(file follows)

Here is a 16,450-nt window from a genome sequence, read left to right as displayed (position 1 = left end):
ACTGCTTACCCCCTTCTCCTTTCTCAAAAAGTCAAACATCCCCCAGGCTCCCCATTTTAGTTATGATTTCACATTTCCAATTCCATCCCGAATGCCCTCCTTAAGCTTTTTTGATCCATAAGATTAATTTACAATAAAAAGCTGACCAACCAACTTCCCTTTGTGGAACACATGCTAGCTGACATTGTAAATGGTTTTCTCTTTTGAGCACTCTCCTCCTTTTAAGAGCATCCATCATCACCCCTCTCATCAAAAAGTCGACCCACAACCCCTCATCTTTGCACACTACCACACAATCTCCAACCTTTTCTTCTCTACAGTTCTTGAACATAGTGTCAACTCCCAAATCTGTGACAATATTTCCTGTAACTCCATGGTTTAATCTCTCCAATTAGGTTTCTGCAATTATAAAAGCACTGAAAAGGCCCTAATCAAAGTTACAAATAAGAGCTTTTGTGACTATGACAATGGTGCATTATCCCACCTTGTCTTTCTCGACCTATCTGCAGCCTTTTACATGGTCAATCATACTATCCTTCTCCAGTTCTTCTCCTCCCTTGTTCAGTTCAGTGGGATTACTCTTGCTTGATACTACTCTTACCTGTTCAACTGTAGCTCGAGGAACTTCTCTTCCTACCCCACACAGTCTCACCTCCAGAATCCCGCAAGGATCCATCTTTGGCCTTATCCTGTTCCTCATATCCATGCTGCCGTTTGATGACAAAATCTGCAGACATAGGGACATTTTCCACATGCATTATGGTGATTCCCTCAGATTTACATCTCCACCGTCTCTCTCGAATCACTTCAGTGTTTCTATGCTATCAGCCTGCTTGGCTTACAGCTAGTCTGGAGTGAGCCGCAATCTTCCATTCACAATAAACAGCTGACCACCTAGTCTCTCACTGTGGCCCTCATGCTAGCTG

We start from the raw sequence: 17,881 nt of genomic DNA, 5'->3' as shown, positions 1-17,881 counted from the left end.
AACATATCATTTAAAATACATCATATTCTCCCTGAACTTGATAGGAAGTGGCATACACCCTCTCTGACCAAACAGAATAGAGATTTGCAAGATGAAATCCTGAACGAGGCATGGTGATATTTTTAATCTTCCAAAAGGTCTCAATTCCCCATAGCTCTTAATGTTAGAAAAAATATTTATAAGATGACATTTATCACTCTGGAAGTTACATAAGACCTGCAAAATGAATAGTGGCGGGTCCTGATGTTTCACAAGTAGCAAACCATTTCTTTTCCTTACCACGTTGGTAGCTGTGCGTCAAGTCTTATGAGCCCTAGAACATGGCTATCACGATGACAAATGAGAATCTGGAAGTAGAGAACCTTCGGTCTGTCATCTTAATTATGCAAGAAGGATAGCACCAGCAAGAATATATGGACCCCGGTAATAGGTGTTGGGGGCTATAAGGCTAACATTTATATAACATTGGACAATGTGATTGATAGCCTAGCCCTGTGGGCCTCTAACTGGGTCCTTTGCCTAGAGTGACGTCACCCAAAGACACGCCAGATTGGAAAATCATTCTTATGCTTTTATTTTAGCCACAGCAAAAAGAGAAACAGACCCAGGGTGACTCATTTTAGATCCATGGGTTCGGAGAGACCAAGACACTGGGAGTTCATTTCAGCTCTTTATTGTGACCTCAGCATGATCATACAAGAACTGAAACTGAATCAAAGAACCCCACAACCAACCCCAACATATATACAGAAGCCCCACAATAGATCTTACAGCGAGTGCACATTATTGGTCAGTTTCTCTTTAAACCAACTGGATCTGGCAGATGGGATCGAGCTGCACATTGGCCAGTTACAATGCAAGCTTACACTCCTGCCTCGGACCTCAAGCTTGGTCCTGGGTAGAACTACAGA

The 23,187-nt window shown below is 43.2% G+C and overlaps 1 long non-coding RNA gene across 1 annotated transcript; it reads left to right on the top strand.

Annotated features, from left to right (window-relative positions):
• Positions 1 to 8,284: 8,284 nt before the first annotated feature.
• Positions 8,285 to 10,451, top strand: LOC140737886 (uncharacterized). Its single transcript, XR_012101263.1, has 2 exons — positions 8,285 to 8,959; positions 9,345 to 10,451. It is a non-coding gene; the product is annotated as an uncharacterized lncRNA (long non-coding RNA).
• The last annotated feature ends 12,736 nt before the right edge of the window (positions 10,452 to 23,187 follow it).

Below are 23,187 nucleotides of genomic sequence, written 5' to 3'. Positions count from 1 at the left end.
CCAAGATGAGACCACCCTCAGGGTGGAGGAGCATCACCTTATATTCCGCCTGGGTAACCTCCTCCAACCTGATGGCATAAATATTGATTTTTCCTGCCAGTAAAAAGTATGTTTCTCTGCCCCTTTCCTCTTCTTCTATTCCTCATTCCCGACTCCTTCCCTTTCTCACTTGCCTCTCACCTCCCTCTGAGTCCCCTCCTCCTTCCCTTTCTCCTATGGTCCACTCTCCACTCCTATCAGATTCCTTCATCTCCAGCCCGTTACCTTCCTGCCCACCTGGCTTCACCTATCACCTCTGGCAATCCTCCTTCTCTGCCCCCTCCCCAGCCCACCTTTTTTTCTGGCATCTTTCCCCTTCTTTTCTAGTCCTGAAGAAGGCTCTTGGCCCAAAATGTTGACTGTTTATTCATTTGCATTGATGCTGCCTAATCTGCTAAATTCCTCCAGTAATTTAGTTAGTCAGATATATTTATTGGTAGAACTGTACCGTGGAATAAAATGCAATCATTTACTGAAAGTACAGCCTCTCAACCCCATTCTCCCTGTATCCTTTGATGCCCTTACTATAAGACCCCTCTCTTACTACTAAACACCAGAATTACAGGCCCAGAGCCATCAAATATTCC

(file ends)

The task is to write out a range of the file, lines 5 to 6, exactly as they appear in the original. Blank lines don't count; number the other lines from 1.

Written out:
The 23,187-nt window shown below is 43.2% G+C and overlaps 1 long non-coding RNA gene across 1 annotated transcript; it reads left to right on the top strand.

Annotated features, from left to right (window-relative positions):